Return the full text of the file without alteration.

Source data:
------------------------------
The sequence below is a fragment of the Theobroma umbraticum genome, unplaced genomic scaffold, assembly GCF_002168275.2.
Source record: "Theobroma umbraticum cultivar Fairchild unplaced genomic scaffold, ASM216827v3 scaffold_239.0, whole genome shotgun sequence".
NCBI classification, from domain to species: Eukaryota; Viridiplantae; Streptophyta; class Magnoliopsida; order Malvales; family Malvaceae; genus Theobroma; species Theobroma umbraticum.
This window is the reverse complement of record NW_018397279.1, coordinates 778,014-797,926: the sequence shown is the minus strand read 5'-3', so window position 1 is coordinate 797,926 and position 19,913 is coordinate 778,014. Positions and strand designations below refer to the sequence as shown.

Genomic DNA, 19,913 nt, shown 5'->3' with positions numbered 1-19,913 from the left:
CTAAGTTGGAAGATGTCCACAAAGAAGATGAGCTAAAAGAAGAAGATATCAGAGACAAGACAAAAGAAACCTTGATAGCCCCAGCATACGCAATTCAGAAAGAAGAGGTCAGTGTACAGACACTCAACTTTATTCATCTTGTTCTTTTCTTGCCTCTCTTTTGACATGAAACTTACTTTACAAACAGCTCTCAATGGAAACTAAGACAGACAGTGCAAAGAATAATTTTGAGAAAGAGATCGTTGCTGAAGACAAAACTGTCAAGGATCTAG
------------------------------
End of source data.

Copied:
The sequence below is a fragment of the Theobroma umbraticum genome, unplaced genomic scaffold, assembly GCF_002168275.2.
Source record: "Theobroma umbraticum cultivar Fairchild unplaced genomic scaffold, ASM216827v3 scaffold_239.0, whole genome shotgun sequence".
NCBI classification, from domain to species: Eukaryota; Viridiplantae; Streptophyta; class Magnoliopsida; order Malvales; family Malvaceae; genus Theobroma; species Theobroma umbraticum.
This window is the reverse complement of record NW_018397279.1, coordinates 778,014-797,926: the sequence shown is the minus strand read 5'-3', so window position 1 is coordinate 797,926 and position 19,913 is coordinate 778,014. Positions and strand designations below refer to the sequence as shown.

Genomic DNA, 19,913 nt, shown 5'->3' with positions numbered 1-19,913 from the left:
CTAAGTTGGAAGATGTCCACAAAGAAGATGAGCTAAAAGAAGAAGATATCAGAGACAAGACAAAAGAAACCTTGATAGCCCCAGCATACGCAATTCAGAAAGAAGAGGTCAGTGTACAGACACTCAACTTTATTCATCTTGTTCTTTTCTTGCCTCTCTTTTGACATGAAACTTACTTTACAAACAGCTCTCAATGGAAACTAAGACAGACAGTGCAAAGAATAATTTTGAGAAAGAGATCGTTGCTGAAGACAAAACTGTCAAGGATCTAG